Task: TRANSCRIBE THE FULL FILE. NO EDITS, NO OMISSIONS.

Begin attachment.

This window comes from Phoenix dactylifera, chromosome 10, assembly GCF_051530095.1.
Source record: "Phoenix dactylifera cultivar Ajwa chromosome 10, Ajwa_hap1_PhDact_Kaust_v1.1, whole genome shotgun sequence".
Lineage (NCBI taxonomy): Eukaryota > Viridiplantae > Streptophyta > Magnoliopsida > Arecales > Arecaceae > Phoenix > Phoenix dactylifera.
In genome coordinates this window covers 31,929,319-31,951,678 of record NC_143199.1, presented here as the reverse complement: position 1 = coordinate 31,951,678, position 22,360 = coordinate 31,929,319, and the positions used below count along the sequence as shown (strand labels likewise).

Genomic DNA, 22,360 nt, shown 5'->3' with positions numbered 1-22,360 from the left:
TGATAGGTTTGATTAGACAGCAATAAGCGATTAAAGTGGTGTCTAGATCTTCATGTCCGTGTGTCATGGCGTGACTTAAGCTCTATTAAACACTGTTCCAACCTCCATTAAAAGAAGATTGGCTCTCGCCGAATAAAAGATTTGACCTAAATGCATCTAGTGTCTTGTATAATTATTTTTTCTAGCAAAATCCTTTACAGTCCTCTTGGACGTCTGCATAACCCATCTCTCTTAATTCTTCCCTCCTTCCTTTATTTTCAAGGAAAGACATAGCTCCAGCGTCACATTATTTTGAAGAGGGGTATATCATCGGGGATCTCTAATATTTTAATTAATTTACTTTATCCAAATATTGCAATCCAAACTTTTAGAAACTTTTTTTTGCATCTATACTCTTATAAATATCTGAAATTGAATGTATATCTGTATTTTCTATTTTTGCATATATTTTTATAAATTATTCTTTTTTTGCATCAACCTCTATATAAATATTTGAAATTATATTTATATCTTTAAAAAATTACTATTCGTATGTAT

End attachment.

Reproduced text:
This window comes from Phoenix dactylifera, chromosome 10, assembly GCF_051530095.1.
Source record: "Phoenix dactylifera cultivar Ajwa chromosome 10, Ajwa_hap1_PhDact_Kaust_v1.1, whole genome shotgun sequence".
Lineage (NCBI taxonomy): Eukaryota > Viridiplantae > Streptophyta > Magnoliopsida > Arecales > Arecaceae > Phoenix > Phoenix dactylifera.
In genome coordinates this window covers 31,929,319-31,951,678 of record NC_143199.1, presented here as the reverse complement: position 1 = coordinate 31,951,678, position 22,360 = coordinate 31,929,319, and the positions used below count along the sequence as shown (strand labels likewise).

Genomic DNA, 22,360 nt, shown 5'->3' with positions numbered 1-22,360 from the left:
TGATAGGTTTGATTAGACAGCAATAAGCGATTAAAGTGGTGTCTAGATCTTCATGTCCGTGTGTCATGGCGTGACTTAAGCTCTATTAAACACTGTTCCAACCTCCATTAAAAGAAGATTGGCTCTCGCCGAATAAAAGATTTGACCTAAATGCATCTAGTGTCTTGTATAATTATTTTTTCTAGCAAAATCCTTTACAGTCCTCTTGGACGTCTGCATAACCCATCTCTCTTAATTCTTCCCTCCTTCCTTTATTTTCAAGGAAAGACATAGCTCCAGCGTCACATTATTTTGAAGAGGGGTATATCATCGGGGATCTCTAATATTTTAATTAATTTACTTTATCCAAATATTGCAATCCAAACTTTTAGAAACTTTTTTTTGCATCTATACTCTTATAAATATCTGAAATTGAATGTATATCTGTATTTTCTATTTTTGCATATATTTTTATAAATTATTCTTTTTTTGCATCAACCTCTATATAAATATTTGAAATTATATTTATATCTTTAAAAAATTACTATTCGTATGTAT